In 1971 (probably before), it was determined that the school was structurally unsafe in the event of an earthquake. Bids were requested for the construction of a new school. Don’t know what happened with that. I couldn’t locate any pictures of a newer Durant School.

Location 2820 West St Oakland CA

Lafayette Grammar School

Picturesque Oakland 1889
Britton & Rey.
http://www.oac.cdlib.org/ark:/13030/kt309nd1h6/?order=20
Views of Oakland California’. Oakland: Pacific Press Publishing Company, 1893

Lafayette School was located at 17th and West Street and was built in the late 1860s.

The Lafayette Grammar School was one of the first schools built in Oakland. Lafayette even housed Oakland High School in 1869.

Oakland Tribune 1905

Lafayette Grammar School was named in honor of Marquis de Lafayette, a French military leader and statesman who fought on the side of the colonists during a part in the American Revolution.

Lafayette Grammar School later changed its name to Lafayette Elementary School.

A brand new school was dedicated in October of 1949. Constructed at the cost of $594,825, the new school has 22 classrooms, a kindergarten, and an auditorium.

The school today

Lakeview Elementary School

The School was established in 1909 as an annex of Grant School, which was over-crowded. The Board of Education built a temporary structure of two rooms at the corner of Van Buren and Perry Streets. They called the school the Grant Annex.

Oakland Tribune Sept 1913

With the rapid growth of the surrounding area, it soon became necessary to build a permanent school.

Oakland Tribune 1913

In 1913 a large red brick building was built in a modern style of architecture opposite of the Grant Annex at the corner of Grand Avenue and Perry Street. The new school was called Lakeview.

Construction of Lakeview School – circa 1913-14
Lakeside School

John J. Donovan was the architect of Lakeview Elementary. The estimated cost of building the school was $75,000.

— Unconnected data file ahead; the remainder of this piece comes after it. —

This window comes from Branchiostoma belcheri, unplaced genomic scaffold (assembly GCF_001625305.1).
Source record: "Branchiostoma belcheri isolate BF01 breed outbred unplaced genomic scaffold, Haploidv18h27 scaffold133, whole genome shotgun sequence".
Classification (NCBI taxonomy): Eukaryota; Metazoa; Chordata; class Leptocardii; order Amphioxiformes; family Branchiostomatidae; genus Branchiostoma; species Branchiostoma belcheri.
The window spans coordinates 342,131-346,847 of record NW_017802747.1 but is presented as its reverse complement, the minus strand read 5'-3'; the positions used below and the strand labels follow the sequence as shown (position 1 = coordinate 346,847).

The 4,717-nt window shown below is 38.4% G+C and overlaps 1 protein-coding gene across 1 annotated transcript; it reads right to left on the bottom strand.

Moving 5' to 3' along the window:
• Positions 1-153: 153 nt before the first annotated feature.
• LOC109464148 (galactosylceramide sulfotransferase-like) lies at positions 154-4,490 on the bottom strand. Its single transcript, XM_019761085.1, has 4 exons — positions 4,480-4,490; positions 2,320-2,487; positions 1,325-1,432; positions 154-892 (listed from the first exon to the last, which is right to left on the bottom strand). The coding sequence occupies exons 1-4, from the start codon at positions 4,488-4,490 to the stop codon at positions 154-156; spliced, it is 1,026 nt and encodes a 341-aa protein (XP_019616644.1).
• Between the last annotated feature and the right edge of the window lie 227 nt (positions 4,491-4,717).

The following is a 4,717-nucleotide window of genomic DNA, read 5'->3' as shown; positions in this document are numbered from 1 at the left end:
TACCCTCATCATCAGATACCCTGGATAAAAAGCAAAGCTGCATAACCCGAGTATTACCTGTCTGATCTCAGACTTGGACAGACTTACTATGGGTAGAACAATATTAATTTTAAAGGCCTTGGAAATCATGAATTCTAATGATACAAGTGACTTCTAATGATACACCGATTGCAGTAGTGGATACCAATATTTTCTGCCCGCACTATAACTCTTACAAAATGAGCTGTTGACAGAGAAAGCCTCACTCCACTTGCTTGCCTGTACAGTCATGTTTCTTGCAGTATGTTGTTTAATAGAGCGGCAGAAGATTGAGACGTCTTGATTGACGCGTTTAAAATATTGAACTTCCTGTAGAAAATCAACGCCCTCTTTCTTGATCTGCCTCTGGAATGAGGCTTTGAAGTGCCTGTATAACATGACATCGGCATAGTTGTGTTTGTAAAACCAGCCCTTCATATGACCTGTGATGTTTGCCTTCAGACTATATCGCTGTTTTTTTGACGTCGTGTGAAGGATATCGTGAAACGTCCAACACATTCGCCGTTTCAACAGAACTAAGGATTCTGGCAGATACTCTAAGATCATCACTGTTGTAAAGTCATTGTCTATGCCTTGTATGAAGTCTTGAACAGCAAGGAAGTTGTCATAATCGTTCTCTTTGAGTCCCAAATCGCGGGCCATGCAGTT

Lakeview was situated on a high terrace with ivy-covered banks. Two flights of broad steps lead from the main building to Grand Avenue.

Lakeview School is situated at the head of Lake Merritt and surround by the beautiful Piedmont Hills. In one of the most attractive districts of Oakland.

Oakland Tribune Oct 1917

Across the street from the main building were two attractive smaller buildings that could not be seen from Grand Avenue.

There were manual art portables and a playground complete with equipment.

It appears that Julia Morgan designed an addition to Lakeview in 1915

Oakland Tribune Feb 1915

By 1917 Lakeview had an enrollment of 768.

Lakeview School circa the 1930s

Fire at the Lakeview School Annex – May 1937

Oakland Tribune May 03, 1937

MacArthur Freeway

In 1926 a group of Lakeview district residents appeared before the Board of Education to advocate steps to protect the area behind the school from future development. See below

They should see it now!

Go here to read the rest of the article
Oakland Tribune June 29, 1926

Lakeview School will soon be an island, completely surrounded by traffic”.

Oakland Tribune Jan 03, 1962

Oakland Tribune Jan 03, 1962

The school is located at 746 Grand Avenue, Oakland, CA, 94619

Lakeside Elementary – today
Lakeview
Elementary – today

It is now a charter school

American Indian Public High School –AIMS COLLEGE PREP HIGH SCHOOL
746 GRAND AVE, OAKLAND, CA 94610 | TEL: 510-220-5044

The End

Updated Oct 2019